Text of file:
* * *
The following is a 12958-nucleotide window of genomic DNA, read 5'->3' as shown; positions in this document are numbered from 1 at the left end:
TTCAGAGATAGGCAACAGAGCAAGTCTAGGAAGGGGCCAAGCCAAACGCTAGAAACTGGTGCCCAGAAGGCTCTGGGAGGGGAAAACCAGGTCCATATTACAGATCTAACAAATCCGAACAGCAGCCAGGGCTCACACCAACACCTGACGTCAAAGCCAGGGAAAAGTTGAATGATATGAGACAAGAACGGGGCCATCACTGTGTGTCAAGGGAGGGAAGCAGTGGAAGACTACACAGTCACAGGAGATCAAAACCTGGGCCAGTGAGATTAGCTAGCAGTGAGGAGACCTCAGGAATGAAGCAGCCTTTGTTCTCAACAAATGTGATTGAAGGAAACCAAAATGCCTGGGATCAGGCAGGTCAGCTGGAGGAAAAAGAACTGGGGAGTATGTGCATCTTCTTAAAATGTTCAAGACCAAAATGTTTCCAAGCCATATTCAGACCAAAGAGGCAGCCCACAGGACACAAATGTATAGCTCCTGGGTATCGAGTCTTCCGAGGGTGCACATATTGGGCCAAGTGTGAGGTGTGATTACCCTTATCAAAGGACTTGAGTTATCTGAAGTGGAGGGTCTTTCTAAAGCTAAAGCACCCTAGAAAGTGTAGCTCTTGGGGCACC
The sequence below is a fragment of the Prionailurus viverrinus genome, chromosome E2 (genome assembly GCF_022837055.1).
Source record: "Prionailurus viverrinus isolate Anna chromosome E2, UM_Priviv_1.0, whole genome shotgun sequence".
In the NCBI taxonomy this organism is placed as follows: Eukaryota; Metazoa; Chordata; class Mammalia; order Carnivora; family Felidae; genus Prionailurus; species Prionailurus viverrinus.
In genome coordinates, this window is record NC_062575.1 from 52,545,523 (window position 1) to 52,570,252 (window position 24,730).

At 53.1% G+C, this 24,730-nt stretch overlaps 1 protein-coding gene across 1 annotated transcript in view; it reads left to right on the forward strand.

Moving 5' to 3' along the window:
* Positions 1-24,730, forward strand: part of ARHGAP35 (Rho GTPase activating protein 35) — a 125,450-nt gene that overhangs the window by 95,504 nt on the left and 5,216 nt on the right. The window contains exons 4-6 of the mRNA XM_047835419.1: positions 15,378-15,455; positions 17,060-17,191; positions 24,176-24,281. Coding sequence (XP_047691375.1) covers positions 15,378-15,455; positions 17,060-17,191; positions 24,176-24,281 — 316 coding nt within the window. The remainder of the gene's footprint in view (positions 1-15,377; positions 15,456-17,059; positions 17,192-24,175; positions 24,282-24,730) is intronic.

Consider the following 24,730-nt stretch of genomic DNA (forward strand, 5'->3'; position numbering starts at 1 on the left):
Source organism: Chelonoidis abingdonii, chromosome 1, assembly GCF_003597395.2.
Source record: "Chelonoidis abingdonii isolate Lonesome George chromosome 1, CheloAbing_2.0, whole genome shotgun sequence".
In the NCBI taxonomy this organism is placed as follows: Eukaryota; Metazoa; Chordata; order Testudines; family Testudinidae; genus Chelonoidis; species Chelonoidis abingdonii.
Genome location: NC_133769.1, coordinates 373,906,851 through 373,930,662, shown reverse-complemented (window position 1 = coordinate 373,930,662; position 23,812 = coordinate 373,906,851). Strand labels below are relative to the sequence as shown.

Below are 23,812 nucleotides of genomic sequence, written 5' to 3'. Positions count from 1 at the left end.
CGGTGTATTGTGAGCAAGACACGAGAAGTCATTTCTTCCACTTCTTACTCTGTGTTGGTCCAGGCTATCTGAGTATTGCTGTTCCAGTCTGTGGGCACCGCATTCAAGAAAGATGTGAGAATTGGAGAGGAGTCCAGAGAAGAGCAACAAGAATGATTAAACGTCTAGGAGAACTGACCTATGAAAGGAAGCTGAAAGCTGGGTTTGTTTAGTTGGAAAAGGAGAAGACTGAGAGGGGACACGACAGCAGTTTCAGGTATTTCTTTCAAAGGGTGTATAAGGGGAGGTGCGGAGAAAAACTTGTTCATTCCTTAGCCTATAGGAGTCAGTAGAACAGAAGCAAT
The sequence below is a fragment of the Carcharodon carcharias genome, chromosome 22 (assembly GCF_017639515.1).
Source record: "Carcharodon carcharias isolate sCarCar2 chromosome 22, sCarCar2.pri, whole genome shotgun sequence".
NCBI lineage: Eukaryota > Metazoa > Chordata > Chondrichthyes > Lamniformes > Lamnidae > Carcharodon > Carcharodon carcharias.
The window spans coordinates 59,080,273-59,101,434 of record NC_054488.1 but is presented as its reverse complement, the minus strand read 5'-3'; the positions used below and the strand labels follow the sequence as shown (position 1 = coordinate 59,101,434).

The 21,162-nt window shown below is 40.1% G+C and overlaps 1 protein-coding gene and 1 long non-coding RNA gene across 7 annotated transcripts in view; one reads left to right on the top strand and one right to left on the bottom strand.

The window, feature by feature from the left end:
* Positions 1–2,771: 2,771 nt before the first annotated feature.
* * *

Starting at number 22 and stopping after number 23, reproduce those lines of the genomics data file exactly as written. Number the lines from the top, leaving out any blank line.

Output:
The window, feature by feature from the left end:
* Positions 1–2,771: 2,771 nt before the first annotated feature.